The Problem with the Iran Deal

On Tuesday, the President of the United States announced the U.S. withdrawal from the Joint Comprehensive Plan of Action (JCPOA), the nuclear accord reached by the P5+1 and Iran in 2015. Israel has applauded the American decision while, predictably, European allies have expressed regret.

At CIJA, we have been closely monitoring the evolving situation, starting in 2013, through negotiations that culminated in the signing of the agreement and the ensuing debate about its efficacy. Given Iran’s continued calls for Israel’s destruction, we have always supported diplomacy to block Iran’s path to a nuclear bomb. We have maintained that any agreement must be sufficiently comprehensive to prevent Iran from achieving its nuclear ambitions.

In his presentation following the capture by Israeli intelligence of elements of Iran’s nuclear archive, PM Netanyahu did not state that, in 2018, Iran was doing x, y, or z, and proffer the evidence. What Netanyahu said was that we cannot know what Iran is doing in 2018 because we are not looking in the right places, asking the right questions, or identifying appropriate things to monitor or investigate. One could argue that the very existence of the archive is itself a violation of the spirit of the agreement.

Given Iran’s lies about the state of their nuclear program in 2003, it is reasonable – even prudent – to question their honesty in 2018. That is the real takeaway. The archive obtained by Israeli intelligence offers incontrovertible evidence that what Iran put on the table was not real: the agreement is, therefore, if not null and void, at least in need of careful re-evaluation.

The JCPOA was predicated on implementing a system of inspection that presumed total disclosure by Iran of its nuclear activities. Because Iran lied and did not disclose the full range of its program, the deal lacked the capacity to fully monitor Iran’s behaviour. Compounding this shortfall was Iran’s decision to shift major elements of the program to the military, making them entirely inaccessible to the IAEA. If the initial premise was flawed, then any outcome flowing from it was likewise flawed, which remains the real concern.

Where do we go from here? CIJA’s position has been that the agreement should be improved by strengthening the inspections regime overall, including by allowing access to military aspects of the nuclear program.

We have called on Ottawa to encourage our allies to improve the agreement while maintaining Canada’s sanctions targeting Iran’s ballistic missile programs, to which Canadian Foreign Affairs Minister Chrystia Freeland recommitted in her May 8 statement. All three major Canadian political parties have stated that the success of the nuclear agreement depends on strong verification to ensure Iranian compliance. We continue to urge Canadian leaders from all parties to reaffirm this common-sense consensus to our allies who are party to the P5+1 accord. Regardless of the nuclear accord, the world must not relieve pressure on Iran for its sponsorship of terrorism, regional aggression, and human rights abuses.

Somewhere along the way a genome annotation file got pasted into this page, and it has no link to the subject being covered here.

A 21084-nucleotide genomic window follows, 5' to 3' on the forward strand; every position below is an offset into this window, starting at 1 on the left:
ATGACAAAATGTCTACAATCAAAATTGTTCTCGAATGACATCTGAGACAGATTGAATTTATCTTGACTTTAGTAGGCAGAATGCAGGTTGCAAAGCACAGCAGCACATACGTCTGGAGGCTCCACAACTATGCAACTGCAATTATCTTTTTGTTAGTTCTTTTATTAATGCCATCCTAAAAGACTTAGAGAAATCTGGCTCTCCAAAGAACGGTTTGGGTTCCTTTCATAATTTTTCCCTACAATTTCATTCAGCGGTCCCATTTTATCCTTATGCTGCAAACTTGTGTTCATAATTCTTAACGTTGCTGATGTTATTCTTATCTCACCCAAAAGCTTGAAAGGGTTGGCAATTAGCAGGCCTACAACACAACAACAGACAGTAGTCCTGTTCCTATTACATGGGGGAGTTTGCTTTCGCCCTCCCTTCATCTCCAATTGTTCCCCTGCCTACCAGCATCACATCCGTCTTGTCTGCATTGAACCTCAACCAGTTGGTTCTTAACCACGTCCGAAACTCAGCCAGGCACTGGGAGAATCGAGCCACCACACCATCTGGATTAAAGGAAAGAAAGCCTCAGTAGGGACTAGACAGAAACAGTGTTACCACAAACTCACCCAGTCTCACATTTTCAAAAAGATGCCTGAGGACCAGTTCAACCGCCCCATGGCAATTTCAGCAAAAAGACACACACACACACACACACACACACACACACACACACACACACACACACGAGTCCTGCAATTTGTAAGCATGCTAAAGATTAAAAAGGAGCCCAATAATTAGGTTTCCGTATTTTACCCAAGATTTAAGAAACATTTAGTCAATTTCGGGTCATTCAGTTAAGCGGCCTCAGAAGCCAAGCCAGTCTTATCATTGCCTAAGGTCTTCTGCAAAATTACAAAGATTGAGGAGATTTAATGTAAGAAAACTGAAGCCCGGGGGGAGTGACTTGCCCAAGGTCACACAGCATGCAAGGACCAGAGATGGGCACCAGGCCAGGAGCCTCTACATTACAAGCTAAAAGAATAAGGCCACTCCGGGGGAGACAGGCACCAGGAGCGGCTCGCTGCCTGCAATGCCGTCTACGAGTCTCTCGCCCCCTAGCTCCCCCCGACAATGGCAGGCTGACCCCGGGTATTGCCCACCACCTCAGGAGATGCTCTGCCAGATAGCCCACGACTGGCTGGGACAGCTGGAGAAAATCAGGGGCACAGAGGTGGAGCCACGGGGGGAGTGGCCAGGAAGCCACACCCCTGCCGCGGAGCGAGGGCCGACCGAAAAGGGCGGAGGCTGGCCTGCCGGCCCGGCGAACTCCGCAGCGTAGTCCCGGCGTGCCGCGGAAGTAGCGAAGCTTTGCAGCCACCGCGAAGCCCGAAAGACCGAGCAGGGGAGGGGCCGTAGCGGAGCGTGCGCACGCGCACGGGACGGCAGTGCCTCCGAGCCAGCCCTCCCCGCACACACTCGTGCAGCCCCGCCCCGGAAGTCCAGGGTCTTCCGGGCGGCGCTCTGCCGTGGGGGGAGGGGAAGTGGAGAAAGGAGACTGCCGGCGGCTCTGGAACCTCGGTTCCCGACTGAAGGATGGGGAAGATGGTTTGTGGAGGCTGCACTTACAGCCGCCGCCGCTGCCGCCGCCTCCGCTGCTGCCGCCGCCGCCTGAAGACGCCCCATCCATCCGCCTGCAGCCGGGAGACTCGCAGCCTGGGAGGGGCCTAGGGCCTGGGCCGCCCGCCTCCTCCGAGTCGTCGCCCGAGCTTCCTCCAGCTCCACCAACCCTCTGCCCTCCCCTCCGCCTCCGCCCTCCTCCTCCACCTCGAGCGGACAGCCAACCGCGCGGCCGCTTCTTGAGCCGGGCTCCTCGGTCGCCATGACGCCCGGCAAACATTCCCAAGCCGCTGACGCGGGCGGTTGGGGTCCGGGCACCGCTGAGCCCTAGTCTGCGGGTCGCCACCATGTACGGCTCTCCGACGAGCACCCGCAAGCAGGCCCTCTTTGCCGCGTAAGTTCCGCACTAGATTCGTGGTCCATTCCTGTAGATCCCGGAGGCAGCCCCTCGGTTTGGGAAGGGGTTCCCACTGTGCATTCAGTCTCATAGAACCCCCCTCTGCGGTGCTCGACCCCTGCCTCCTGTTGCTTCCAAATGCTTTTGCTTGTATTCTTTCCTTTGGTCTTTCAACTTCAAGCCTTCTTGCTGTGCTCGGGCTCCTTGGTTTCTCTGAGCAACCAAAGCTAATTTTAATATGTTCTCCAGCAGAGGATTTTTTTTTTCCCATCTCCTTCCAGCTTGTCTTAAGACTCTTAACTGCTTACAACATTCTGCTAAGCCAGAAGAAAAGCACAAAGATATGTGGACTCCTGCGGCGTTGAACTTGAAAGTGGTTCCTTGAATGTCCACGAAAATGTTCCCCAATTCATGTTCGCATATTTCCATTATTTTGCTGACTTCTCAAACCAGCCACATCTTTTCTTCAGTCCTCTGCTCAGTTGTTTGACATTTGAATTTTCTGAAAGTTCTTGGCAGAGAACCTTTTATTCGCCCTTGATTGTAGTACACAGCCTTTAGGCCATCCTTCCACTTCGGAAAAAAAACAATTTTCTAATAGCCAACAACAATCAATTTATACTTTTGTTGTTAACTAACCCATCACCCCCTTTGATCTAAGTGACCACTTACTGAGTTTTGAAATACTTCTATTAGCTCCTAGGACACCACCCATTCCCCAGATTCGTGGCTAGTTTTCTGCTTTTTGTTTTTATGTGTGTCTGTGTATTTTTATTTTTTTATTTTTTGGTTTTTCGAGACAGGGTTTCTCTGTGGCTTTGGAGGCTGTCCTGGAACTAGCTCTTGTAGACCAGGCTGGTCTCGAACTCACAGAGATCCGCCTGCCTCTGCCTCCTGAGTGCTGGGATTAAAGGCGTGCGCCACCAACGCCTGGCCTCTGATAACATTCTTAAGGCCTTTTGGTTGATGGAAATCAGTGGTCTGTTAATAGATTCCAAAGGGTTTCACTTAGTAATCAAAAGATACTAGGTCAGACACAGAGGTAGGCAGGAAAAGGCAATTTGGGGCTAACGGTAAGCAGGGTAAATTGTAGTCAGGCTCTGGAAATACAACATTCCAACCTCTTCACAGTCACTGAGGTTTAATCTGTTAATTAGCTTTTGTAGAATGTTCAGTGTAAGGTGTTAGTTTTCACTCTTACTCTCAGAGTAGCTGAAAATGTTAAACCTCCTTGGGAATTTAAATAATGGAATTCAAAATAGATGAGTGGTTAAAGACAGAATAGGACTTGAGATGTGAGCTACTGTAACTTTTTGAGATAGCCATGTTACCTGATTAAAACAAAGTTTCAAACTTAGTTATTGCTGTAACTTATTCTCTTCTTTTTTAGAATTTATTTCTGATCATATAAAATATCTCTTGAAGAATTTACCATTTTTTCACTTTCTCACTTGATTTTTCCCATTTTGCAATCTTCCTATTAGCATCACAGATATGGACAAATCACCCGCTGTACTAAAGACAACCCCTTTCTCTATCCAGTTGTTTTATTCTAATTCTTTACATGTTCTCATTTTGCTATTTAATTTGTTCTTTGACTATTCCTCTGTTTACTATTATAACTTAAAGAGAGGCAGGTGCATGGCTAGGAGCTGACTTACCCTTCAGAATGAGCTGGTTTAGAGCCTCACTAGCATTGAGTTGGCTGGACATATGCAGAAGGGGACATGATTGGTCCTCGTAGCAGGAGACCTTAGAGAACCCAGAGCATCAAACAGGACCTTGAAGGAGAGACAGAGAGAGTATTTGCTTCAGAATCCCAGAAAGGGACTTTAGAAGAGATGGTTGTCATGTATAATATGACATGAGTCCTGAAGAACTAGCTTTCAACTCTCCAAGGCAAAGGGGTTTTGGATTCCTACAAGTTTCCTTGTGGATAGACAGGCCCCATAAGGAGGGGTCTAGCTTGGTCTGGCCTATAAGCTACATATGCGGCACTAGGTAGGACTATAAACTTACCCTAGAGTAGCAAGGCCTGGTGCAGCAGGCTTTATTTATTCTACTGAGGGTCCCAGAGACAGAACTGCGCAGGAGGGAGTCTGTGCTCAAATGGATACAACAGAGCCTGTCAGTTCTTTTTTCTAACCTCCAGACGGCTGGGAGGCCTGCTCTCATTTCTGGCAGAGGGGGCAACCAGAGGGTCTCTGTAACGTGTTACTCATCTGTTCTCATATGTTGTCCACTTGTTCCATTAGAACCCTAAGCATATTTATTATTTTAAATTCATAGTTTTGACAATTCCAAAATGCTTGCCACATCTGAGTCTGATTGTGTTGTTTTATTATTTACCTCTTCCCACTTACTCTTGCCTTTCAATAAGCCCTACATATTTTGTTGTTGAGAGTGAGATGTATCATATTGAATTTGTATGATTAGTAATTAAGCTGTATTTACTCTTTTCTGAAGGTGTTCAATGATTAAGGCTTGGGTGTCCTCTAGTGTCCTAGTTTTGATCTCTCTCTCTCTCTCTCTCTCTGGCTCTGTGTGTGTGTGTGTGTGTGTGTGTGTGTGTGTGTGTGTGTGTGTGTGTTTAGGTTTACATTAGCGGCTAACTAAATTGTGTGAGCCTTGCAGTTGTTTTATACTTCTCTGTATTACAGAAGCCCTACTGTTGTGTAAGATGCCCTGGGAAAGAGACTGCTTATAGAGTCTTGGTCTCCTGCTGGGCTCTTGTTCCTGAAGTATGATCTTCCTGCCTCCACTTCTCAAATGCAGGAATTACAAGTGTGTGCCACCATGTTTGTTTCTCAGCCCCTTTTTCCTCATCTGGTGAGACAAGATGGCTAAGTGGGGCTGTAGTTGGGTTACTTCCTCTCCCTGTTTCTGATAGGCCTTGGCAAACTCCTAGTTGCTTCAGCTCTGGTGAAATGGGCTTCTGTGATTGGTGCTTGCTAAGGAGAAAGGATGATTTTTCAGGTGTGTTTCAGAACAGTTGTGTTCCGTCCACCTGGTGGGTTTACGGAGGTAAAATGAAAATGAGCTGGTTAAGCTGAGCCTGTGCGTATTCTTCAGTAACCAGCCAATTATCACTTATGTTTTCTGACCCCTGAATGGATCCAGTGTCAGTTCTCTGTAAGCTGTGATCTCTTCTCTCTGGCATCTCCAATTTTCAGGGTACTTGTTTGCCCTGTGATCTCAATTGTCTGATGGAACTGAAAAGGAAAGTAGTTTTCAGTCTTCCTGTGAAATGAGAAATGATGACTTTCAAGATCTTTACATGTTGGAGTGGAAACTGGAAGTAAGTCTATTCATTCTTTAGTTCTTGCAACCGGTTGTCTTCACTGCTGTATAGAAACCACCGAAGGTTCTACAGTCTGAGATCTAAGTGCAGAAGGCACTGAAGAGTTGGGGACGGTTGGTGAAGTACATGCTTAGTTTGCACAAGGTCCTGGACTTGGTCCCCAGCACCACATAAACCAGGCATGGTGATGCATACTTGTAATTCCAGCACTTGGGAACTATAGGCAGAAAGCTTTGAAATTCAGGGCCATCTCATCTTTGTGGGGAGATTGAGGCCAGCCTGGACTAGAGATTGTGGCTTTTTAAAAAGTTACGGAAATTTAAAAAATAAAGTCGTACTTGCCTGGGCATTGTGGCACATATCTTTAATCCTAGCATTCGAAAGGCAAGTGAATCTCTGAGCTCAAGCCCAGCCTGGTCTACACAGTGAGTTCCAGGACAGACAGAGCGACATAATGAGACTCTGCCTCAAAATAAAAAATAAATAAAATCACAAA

As several commentators have observed, despite the U.S. decision, the deal is not yet done. Early signs suggest that other parties in the P5+1 / E3, and Iran, are working to keep the agreement in place.

The decision by the U.S. could create an opportunity to improve the JCPOA, particularly the shortcomings related to inspections and the possible military dimensions. Recent developments, including Iran’s decision to fire 20 missiles at Israel yesterday (another alarming example of military adventurism by the Quds force) also cannot be ignored. Iran’s recent attack on Israel should remind the world of the need to counter Tehran’s dangerous efforts to expand its military presence and impose its hegemonic objectives across the region – including in Syria, Lebanon, and Yemen. It should be noted that the U.S. supported Israel’s absolute obligation to defend its citizens yesterday, and Russia tacitly approved through quiet acquiescence. Both powers understand that Israel had no option but to respond to this attack forcefully.

We don’t yet know what these developments mean for Israel or the region. But an agreement that gives the IAEA unobstructed access to all Iran’s nuclear activities, including those now overseen by the Iranian military, combined with other elements that address the possible military dimensions will make Israel and the international community safer.

Many well-meaning observers fail to see the core issue. The premise on which the deal was based was wrong, both because the P5+1 got it wrong and because they received flawed and incomplete information. Some supporters of the JCPOA say: “We implemented the agreement because we don’t trust the Iranians – if we did, we wouldn’t we need the agreement”. This is a reckless response that misses the point.

The discovery of the archive reinforces the long-stated concern that the Iranian regime cannot be trusted. The intelligence in the archive demonstrates the failure of current oversight measures, which were insufficient to locate this damning evidence.

This issue is too important – too consequential – to get wrong. Diplomacy is the preferable route to peace, but the outcome of that diplomacy must be an agreement that addresses the actual situation, not an invented reality put forth by a deceptive Iranian leadership.

About the Author
Based in Ottawa, Shimon Koffler Fogel is CEO of the Centre for Israel and Jewish Affairs (CIJA) - the advocacy agent of Canada's Jewish Federations.
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